We all cultivate a voice inside our heads that criticizes, chastises, and judges us and what we do, no matter what it is.
Over time, this little voice grows stronger and robs you of your joy and enthusiasm for life. The key is to recognize—and work with—your not-so-friendly “Inner Critic.”
One of my favorite summer activities is riding my bike. I ride a fair bit from time to time. On weekdays the rides are short, an hour or two. On the weekends, I love taking longer rides, sometimes as much as 100-plus miles, riding down River Road, along the Mississippi and out and about in the beautiful Louisiana countryside. During the week, I think about my upcoming ride, and where I might go. Sometimes at night, as I doze off, I’d remember a recent ride, and imagining myself retracing the route.
Obsessive? Compulsive? Odd? Not to me. I used to find the anticipation and recollections all quite relaxing and stimulating. Yet, something has happened lately. I’ve stopped “loving” my longer rides. In fact, I’ve stopped going on the long rides altogether. (And it doesn’t have anything to do with the crazy Louisiana drivers.) Initially, I couldn’t figure it out. I could sense my diminishing enthusiasm for the longer rides, but couldn’t quite figure out the reason.
Then, like a flash of light I got it. I realized that I wasn’t riding alone at all. I was riding along with an unwelcome partner—my own personal Inner Critic.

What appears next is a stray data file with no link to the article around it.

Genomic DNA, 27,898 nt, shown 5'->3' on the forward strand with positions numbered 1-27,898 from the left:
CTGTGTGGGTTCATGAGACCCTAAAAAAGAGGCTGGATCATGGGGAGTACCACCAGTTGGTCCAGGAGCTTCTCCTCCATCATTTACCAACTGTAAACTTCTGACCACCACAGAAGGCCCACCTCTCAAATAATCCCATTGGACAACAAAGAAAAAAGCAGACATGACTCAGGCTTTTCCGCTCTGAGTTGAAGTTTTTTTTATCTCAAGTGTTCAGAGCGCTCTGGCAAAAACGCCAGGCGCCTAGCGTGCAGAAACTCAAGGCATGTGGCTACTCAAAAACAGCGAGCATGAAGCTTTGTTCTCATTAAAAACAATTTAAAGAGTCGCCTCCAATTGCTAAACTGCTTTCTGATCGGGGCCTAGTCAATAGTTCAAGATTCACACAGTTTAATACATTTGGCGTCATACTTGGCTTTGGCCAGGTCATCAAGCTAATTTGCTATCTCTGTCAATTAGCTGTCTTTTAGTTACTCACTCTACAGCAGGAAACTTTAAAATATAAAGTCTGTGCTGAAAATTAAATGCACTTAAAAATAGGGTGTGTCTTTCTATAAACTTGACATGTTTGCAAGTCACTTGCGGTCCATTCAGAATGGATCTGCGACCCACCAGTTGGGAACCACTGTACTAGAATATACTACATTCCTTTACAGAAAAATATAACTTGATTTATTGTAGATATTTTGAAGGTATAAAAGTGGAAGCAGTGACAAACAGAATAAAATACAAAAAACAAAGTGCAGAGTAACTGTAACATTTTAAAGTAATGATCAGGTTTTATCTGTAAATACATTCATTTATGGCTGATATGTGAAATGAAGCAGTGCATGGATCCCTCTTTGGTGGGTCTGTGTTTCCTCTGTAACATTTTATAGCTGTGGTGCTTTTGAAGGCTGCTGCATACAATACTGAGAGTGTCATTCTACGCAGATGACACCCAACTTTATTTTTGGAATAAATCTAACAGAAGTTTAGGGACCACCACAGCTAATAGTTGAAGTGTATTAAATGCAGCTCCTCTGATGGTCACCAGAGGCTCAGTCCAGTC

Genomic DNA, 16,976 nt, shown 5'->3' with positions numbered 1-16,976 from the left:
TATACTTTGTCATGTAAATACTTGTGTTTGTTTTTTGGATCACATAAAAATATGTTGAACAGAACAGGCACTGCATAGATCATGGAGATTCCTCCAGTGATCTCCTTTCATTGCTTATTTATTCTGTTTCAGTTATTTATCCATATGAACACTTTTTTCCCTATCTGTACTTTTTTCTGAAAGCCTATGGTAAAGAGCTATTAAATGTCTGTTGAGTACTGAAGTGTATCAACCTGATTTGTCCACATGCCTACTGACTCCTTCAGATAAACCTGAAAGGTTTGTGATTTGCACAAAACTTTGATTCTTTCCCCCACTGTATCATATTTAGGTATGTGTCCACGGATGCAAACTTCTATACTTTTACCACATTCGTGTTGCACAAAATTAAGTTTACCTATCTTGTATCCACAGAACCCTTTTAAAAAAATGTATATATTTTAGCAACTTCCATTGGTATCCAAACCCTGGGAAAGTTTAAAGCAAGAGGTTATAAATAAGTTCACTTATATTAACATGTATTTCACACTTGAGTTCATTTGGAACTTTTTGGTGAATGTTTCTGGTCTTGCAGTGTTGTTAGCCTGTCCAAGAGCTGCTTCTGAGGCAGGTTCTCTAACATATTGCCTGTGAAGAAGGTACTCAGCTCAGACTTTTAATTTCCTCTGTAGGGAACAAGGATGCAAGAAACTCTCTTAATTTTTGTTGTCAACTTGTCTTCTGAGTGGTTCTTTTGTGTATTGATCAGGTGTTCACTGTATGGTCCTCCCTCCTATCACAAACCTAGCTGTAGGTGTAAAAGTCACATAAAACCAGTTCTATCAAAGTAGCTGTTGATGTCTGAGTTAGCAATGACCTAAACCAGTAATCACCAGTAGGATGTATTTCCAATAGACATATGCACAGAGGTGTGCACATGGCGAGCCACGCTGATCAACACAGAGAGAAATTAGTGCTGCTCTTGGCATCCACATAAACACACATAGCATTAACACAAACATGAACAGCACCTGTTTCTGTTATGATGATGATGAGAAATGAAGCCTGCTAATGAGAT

The thing about a 100-mile ride, it takes a while. I’m on the bike six hours or so. That’s a long time to be alone with your thoughts and only your thoughts. And lately, as I have been making some changes in my business, the dialogue in my head has been pretty one-sided, dominated mostly by unproductive thoughts, the judgments, and pronouncements of my Inner Critic:
- “You idiot!”
- “What’s wrong with me?”
- “Why did I do that?”
- “How could I be so stupid?”
Who is your Inner Critic?
You all have private internal conversations inside our heads. Experts have assumed that your inner voice began when you start speaking, around 12-to 18-months old. You Inner Critic is assumed to begin when you first hear “No!” It springs from seeing and hearing boundaries, warnings, disapproval, and anger from your parents and others who raise you.
Jay Early and Bonnie Weiss have labeled seven types of Inner Critics:
- the perfectionist
- the taskmaster
- the inner controller
- the guilt tripper
- the destroyer
- the underminer
- the molder
Although beginning as a protection mechanism, over time, your Inner Critic (sometimes called your Gremlin) grows more insistent and disapproving, implanting feelings of low self-esteem, shame, insufficiency, and in some cases, depression. It is not uncommon that your Inner Critic can stymie your thinking and acting by conveying feelings of self-doubt that undermine your self-confidence.